THE SUPREME COURT REVERSES NINTH CIRCUIT SORNA DECISION FOR MOOTNESS

At 13 years old the respondent, in a Supreme Court case, began sexually assaulting a ten year old boy on the Fort Belknap Indian Reservation in Montana. The assaults continued for two years. In 2005 the respondent admitted to juvenile delinquency allegations in Federal Court. He was sentenced to two years of juvenile detention followed by juvenile supervision until his 21st birthday with the first six months of the supervision served in a prerelease center. In 2006 Congress passed the […] Read more »

SUPREME COURT REAFFIRMS MELENDEZ-DIAZ

Last year in Melendez-Diaz v. Massachusetts the Supreme Court ruled that the admittance at trial of a lab report without the testimony of its author violated the Sixth Amendment Confrontation Clause. But sometimes saying something once is not enough. In nearly identical facts to Melendez-Diaz the Supreme Court of New Mexico approved the admittance of a blood alcohol test when the New Mexico Court allowed the prosecutor to use the testimony of a chemist other than the one who performed […] Read more »

REDUCTION IN CRACK SENTENCES APPLIES TO “C” PLEAS

William Freeman entered a “C” plea in Federal Court to possession of crack cocaine. A “C” plea is a guilty plea pursuant to Rule 11(c)(1)(C) of the Federal Rules of Criminal Procedure. Under Rule 11(c)(1)(C) the defendant and the government agree on a particular sentence and once the judge agrees to the plea the judge is required to go along with the stipulated sentence. The agreement between the parties stated that Freeman would get 106 months and that the figure […] Read more »

SUPREME COURT DENIES AUTOMATIC RIGHT TO APPOINTED COUNSEL IN CIVIL CONTEMPT CASES

While in a few civil cases the Supreme Court has ruled that there is a right to appointed counsel, the general rule is that there is no right to appointed counsel in civil cases, even when a party faces incarceration. The Supreme Court has ruled that the Sixth Amendment right to counsel only applies to criminal cases, Yet in some civil cases defendants are facing significant jail time. In Turner v. Rogers, decided Monday, the question was whether the Fourteenth […] Read more »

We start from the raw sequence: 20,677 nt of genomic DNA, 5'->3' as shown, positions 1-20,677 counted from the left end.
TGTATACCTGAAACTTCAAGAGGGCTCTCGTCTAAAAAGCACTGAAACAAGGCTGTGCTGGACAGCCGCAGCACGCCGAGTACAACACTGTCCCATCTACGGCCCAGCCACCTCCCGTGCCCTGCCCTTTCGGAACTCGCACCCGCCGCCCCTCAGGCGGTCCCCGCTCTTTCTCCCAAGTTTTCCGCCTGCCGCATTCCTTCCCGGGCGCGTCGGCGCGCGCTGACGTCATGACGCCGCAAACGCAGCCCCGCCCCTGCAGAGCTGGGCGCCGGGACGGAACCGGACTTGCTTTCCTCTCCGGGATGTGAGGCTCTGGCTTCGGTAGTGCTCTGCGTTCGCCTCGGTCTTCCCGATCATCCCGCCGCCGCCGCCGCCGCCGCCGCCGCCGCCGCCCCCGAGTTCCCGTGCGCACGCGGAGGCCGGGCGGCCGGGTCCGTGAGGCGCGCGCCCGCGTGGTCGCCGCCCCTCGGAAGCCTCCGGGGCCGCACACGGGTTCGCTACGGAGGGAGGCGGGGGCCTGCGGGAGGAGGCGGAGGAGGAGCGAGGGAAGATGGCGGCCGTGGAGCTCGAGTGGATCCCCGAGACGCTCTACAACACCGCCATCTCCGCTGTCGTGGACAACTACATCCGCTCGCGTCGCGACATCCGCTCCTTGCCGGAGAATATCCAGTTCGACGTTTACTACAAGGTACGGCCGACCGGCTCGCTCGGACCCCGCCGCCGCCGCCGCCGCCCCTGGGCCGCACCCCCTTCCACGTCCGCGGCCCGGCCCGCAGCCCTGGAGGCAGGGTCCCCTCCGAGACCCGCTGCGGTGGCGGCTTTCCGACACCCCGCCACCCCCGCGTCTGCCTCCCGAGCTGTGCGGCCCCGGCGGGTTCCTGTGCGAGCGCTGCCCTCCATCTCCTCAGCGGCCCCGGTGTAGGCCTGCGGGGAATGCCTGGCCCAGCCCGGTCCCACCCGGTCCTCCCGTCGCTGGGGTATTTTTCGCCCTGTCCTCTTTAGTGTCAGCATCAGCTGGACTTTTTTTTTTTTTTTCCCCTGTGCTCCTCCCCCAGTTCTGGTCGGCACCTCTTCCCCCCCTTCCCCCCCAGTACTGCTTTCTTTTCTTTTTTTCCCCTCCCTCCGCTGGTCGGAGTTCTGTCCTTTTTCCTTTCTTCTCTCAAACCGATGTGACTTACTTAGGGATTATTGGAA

SUPREME COURT ALLOWS USE OF THE TENTH AMENDMENT AS A DEFENSE

Last week in Bond v. United States the Supreme Court held that an individual harmed by a Federal statute may claim that it violates the Tenth Amendment. The Tenth Amendment says: The powers not delegated to the United States by the Constitution, nor prohibited by it to the States, are reserved to the States respectively, or to the people. Carol Anne Bond learned that her best friend was about to give birth to Bond’s husband’s child. To put it mildly […] Read more »

SUPREME COURT ORDERS CONSIDERATION OF JUVENILE’S AGE IN MIRANDA CASE

A thirteen year old North Carolina boy was removed from his classroom by a uniformed officer. He was taken to a room where he was interrogated by a police officer, a school security guard, and an assistant principal. He was not Mirandized. During the interrogation he made statements that incriminated himself in two burglaries. An unmirandized statement cannot be used against a defendant if the statement was made while the defendant was being interrogated while the defendant is in custody. […] Read more »

SCOTUS: NEED FOR REHABILITATION NOT A REASON TO LENGTHEN SENTENCE

Alejandra Tapia was convicted in Federal Court of smuggling unauthorized aliens into the United States. The sentencing guidelines indicated a sentence between 41 and 51 months. In sentencing Tapia to 51 months the court stated that it wanted her to serve a sentence long enough for her to be admitted into and to complete the Bureau of Prison’s (BOP) Residential Drug Abuse Program (known as RDAP or the 500 Hour Drug Program). On appeal the issue was whether the trial […] Read more »

THE SUPREME COURT TAKES A SHOT AT THE EXCLUSIONARY RULE

In Davis v. United States the Supreme Court took another blow at the Exclusionary Rule. It ruled that the good faith exception should be applied to situations in which the police rely upon settled law that is later overturned by the Supreme Court. In 2007 relying upon Eleventh Circuit interpretation of Belton v. New York, Greenville, Alabama police arrested the two people in an automobile, handcuffed them and placed them in a police car. Then they searched the vehicle and […] Read more »

SECURITIES FRAUD CONVICTION REVERSED FOR LACK OF VENUE

Julian Tzolov and Eric Butler were charged in a three count indictment in the United States District Court for the Eastern District of New York with security fraud. Both in the trial court and on appeal they challenged venue in the Eastern District of New York. In Count I they were charged with Conspiracy to Commit Securities Fraud. In Count II they were charged with Securities Fraud in relation to the collapse of the auction rate securities (“ARS”) market in […] Read more »

FIFTH CIRCUIT DENIES SECOND AMENDMENT PROTECTION TO UNDOCUMENTED ALIENS

The Fifth Circuit, in United States v. Portillo-Muniz faced the question, this week, as to whether undocumented aliens are covered by the Second Amendment. Armando Portillo-Muniz was charged with possession of a firearm by an undocumented individual in violation of 18 U.S.C. § 922(g)(5). He had a .22 caliber handgun in the center console of his vehicle. The Court found that undocumented aliens are not covered by the Second Amendment. The Second Amendment, like the First Amendment and the Fourth […] Read more »